NY Times attack by innuendo: Commodity price speculation edition

I've written a few times [e.g., 1, 2, 3, ] about commodity price speculation, arguing that speculation hasn't been the cause of volatility in recent years.  My views on this haven't changed, but I'm open to new arguments for why I and legions of other economists might be wrong. 

Overall, I haven't found this topic to be a very interesting, because those arguing that Wall Street caused the food price crisis, or caused oil prices to spike, really haven't presented any kind of logical argument.  All they do is point to the fact that Wall Street has gotten into the commodity game more than they have in the past.  But this isn't news and it falls far short of an explanation for how their trading activities are affecting prices. I haven't seen a serious study claiming a link, only magazine articles and opinion pieces, all thin on substance.  Professionally, I don't see this as interesting work.  This review lays things out pretty clearly.

I've been waiting for this issue to die.  But it seems there are political winds that won't let it.  Yesterday the New York Times came out with a new attack on academics, particularly Craig Pirrong and Scott Irwin.  These guys have been doing some consulting work, mainly for oil companies and the Chicago Mercantile Exchange.  These companies have also been giving money to their universities.  The documentary Inside Job is referenced (a great movie, by the way).  

There is a lot of innuendo in the story, and I do feel uncomfortable about academic economists getting cushy consulting contracts with big trading companies.  Still, the scale of what's mentioned seems tame relative to the kind of consulting gigs that seem commonplace in the economics realm of academia, or even the levels of corporate cash given to universities. 

The story is most notable for what it lacks: how, exactly, are the various companies distorting markets in a way that hurts consumers and or producers?  Inside Job describes the shady business of securities backed by stated-income mortgages, how Goldman Sachs was shorting the products it was selling to clients, etc.  We can see that there were shady business dealings and how they probably helped to fuel the real estate bubble.  So, where's the real underlying story in commodity market trading?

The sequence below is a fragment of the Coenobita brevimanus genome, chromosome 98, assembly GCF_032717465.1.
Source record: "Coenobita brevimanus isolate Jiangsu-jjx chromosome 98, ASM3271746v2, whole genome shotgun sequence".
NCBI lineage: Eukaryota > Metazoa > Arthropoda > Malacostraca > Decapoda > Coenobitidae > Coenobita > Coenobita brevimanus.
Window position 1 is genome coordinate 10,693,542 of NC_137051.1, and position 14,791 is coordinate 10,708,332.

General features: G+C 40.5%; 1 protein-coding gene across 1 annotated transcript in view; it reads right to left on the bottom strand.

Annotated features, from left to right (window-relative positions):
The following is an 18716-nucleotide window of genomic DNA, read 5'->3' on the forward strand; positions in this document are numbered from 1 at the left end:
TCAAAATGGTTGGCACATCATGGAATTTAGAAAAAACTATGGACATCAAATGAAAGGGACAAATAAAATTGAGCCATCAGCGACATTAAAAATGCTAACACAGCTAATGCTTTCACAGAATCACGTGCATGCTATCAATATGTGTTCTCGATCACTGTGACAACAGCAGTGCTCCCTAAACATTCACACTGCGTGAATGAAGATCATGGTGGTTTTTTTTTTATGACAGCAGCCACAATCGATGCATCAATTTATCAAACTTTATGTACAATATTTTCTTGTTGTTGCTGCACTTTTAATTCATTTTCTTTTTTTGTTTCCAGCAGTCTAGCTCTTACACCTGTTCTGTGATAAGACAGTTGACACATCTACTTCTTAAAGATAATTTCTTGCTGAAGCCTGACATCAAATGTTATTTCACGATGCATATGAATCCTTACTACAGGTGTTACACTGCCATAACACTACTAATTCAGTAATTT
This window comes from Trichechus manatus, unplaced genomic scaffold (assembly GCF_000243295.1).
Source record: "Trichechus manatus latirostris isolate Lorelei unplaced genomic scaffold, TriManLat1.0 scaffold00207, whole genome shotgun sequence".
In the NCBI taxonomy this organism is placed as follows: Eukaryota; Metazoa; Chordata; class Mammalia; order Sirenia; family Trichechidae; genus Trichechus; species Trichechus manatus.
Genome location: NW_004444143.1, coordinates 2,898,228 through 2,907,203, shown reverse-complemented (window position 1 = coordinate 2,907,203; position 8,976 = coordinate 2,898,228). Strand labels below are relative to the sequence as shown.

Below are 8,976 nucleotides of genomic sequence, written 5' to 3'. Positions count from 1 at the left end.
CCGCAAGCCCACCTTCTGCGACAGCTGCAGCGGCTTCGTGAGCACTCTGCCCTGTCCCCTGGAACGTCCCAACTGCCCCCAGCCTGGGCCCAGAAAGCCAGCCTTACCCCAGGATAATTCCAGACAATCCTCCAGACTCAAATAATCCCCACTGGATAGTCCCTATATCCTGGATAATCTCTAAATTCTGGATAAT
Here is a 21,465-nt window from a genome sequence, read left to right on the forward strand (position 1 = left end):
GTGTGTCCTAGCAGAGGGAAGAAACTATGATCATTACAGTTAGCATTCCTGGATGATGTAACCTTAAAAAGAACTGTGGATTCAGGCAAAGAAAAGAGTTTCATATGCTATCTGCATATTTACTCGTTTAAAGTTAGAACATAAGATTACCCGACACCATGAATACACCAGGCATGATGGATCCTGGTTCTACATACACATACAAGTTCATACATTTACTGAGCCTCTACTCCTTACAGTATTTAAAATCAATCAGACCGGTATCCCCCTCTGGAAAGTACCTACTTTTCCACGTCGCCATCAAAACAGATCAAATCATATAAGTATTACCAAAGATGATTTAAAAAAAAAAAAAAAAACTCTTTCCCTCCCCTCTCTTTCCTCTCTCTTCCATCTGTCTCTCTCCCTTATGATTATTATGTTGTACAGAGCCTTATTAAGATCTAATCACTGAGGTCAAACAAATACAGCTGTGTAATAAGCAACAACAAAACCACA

I don't think this story measures up to the New York Times' standard.  It's sad, because there might actually be a story here, but it would require a lot more legwork by Kocieniewski   That story, however, is probably a bit less salacious than what Kocieniewski was shooting for. My guess (I welcome challenges--I'm not sure about this) is that the  real story is a battle between old-school commodity groups (ADM, Cargill, and other so-called "majors" that both speculate and store commodities) and new competition from Wall Street, like JP Morgan Chase and Goldman Sachs.  I would further guess that some of the strangeness in commodity prices over recent years, like futures prices sometimes not converging to spot prices, is partly a refection of this changing marketplace.  Note, however, that the "strangeness" in pricing of which I speak has basically zero relevance to producer and consumer prices.  

My vague sense is that incompleteness in these markets---the fact that future contracts are only for certain months and certain delivery dates---procures a special advantage to the majors who control inventories at delivery points.  I'd further guess that Wall Street players are getting into commodities partly for diversification, and partly because they figure they can skim some the rents earned by the commodity players. 

Anyhow, I don't have all the details figured out.  It's something I started to pencil out once, but, like I said, I don't see this as especially useful for larger-scale questions about supply and demand, policy, climate change, etc. So I figure I've got better things to do.  

For the record, I've never had a consulting contract with commodity group or Wall Street firm.


  1. Not up to NYT standards? Anyone who confuses the Bank of Canada with a bank should not even be writing.

  2. While the review article may be right about the oil market in 2003-2008, the vast majority of literature on commodity market dynamics finds nearly all of them to have far more volatility in prices than can be explained by fundamentals. Whether or not this volatility reflects speculation or is harmful is another matter and unresolved.

    Barkley Rosser

  3. Barkley: Citations please?

    It's a bit beside the point, but it's easy for me to see how fundamentals could cause a lot of variability. For one, commodity demand is very inelastic, especially in the short run. Two, most of the literature I've seen assumes interest rates are constant. Taking volatility in the macroeconomy into account, and latent uncertainties about fundamentals (e.g., what might happen in the Middle East, or with technological advance?), makes it easy to see how volatile prices might be.

    Of course, none of this necessarily connects Wall Street to commodity prices.


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